Those expense ratios are truly astonishing: If you had $100,000 to invest in the broad U.S. market, your annual fund expenses would be just $30 or $50.

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Yes, We Must

Jonathan Clements  |  Jun 21, 2016

MONEY ISN’T AN END in itself. Rather, it’s a means to other ends. But what ends? Some people have a good handle on what they want from their financial life. But for others, it’s a lifelong struggle. They purchase endless possessions that bring only fleeting pleasure. They pursue goals that they belatedly discover aren’t all that important to them. Result: money worries, excessive spending, mountains of debt and fierce family arguments.
How can we avoid this mess?

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Three Traits

Jonathan Clements  |  Jun 11, 2016

PEOPLE LOVE TO TALK about themselves. Today’s subject: me. Over my three decades of investing, I have tried to cultivate three traits. In other circumstances, none would be especially endearing. But as an investor, they’re my best friends.
1. I’m clueless. Occasionally, I forget how ignorant I am. I might convince myself that I know where interest rates are headed or that I’ve found a stock market sector that’s truly undervalued. Fortunately,

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Losing Interest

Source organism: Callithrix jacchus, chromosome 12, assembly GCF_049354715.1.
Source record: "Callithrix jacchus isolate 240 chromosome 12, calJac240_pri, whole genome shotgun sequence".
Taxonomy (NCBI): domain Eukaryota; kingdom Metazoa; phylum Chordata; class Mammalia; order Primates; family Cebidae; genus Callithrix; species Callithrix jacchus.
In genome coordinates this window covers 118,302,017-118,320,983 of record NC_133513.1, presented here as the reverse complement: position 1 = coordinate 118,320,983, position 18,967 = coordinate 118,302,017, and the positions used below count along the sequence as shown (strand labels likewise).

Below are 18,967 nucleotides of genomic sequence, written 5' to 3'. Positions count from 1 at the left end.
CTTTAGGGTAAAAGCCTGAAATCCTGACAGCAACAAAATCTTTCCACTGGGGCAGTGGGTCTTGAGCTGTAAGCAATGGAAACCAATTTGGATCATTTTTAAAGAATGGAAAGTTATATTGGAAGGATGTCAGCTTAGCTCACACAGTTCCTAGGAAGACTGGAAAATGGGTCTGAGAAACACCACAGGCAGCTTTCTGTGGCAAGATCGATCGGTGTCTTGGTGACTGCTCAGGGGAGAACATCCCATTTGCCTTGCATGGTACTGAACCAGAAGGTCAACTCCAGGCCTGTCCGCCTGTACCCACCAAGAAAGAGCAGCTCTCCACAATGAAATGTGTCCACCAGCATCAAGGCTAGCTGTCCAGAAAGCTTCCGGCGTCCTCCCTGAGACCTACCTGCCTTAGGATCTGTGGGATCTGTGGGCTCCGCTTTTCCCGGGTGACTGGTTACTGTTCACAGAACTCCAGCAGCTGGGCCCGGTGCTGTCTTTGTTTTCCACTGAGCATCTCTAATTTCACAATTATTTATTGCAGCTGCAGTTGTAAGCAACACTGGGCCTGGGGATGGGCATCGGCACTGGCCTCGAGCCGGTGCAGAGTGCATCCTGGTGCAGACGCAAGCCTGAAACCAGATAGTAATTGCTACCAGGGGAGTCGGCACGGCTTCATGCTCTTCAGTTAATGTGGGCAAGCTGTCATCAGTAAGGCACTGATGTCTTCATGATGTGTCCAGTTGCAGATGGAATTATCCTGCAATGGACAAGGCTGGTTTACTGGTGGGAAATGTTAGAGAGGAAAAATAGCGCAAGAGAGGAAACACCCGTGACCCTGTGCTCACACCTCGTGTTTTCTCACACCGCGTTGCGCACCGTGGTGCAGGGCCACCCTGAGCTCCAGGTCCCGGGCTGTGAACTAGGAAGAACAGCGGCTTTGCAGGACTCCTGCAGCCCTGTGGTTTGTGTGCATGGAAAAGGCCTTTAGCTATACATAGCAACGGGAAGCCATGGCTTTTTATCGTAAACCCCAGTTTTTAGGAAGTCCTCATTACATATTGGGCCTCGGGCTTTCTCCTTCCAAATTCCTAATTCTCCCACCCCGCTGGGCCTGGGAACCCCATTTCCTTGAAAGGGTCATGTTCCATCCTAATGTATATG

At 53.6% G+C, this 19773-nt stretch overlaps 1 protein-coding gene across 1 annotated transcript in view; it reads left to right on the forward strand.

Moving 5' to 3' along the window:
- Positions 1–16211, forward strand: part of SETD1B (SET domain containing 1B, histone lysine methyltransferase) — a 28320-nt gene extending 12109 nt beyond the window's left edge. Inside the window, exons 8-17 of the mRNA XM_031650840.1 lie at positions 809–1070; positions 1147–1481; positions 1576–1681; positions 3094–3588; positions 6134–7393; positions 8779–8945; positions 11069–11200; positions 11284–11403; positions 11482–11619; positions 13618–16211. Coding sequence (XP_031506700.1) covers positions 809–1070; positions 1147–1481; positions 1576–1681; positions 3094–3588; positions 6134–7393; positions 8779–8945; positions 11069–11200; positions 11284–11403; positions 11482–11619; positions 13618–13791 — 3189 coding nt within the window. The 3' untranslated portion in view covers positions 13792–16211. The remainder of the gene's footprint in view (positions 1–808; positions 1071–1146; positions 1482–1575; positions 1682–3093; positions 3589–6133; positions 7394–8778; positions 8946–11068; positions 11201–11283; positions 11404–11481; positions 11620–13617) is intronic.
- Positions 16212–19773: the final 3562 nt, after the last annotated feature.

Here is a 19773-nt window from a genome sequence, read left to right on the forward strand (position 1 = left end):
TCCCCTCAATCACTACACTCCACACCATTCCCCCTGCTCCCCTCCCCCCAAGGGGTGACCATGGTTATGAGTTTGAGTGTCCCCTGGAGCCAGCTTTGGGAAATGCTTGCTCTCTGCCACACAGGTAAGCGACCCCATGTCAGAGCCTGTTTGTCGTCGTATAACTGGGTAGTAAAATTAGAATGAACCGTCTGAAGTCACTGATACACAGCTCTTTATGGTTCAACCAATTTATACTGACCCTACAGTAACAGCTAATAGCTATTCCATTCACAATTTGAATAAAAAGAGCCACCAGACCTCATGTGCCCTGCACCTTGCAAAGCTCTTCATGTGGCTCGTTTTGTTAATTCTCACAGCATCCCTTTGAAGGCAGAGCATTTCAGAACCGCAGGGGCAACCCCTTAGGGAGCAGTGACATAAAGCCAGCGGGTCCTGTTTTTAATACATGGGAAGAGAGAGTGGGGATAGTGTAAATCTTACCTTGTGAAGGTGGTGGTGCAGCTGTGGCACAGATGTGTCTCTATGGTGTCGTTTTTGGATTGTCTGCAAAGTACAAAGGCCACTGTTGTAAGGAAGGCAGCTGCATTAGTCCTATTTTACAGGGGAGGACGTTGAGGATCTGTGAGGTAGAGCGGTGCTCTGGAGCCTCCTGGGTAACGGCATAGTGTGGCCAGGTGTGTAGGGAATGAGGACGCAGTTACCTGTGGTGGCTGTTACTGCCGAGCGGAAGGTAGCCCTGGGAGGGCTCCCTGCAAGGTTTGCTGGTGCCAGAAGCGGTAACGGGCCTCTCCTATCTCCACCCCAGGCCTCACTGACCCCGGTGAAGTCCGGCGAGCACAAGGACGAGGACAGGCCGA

Jonathan Clements  |  Jun 4, 2016

“ONLY BORROW TO BUY things that’ll appreciate in value.” This was a popular piece of financial wisdom in the 1980s, when I started writing about personal finance. But I can’t recall anyone saying it in recent years. Does that mean this wisdom is no longer wise?
Financial habits have obviously changed. I might make just a single cash machine withdrawal each month, because I put almost every expenditure on my two credit cards, which I use to buy groceries,

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Choosing Less

Jonathan Clements  |  May 29, 2016

TOO MUCH CHOICE CAN be paralyzing. This is the reason many 401(k) plans have winnowed the list of funds they offer: Thanks to the smaller selection, participants are less likely to feel overwhelmed—and more likely to make an investment decision, rather than leaving their cash to languish in the plan’s money market fund.
I think this is a good strategy for other areas of our finances. For instance, you may make smarter investment decisions if you limit your choice by,

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Avoiding Indigestion

Jonathan Clements  |  May 26, 2016

RESTAURANT MEALS are my biggest discretionary expense. Want me as one of your customers? Here are my seven rules for restaurants:

If I made a reservation, don’t make me wait 10 minutes for a table.
Dim the goddamn lights. I look better in the dark. So does your restaurant.
Never sell a wine I can find in the liquor store. It’s one thing to suspect you’ve marked up the bottle by 300%. It’s another thing to know with absolute certainty.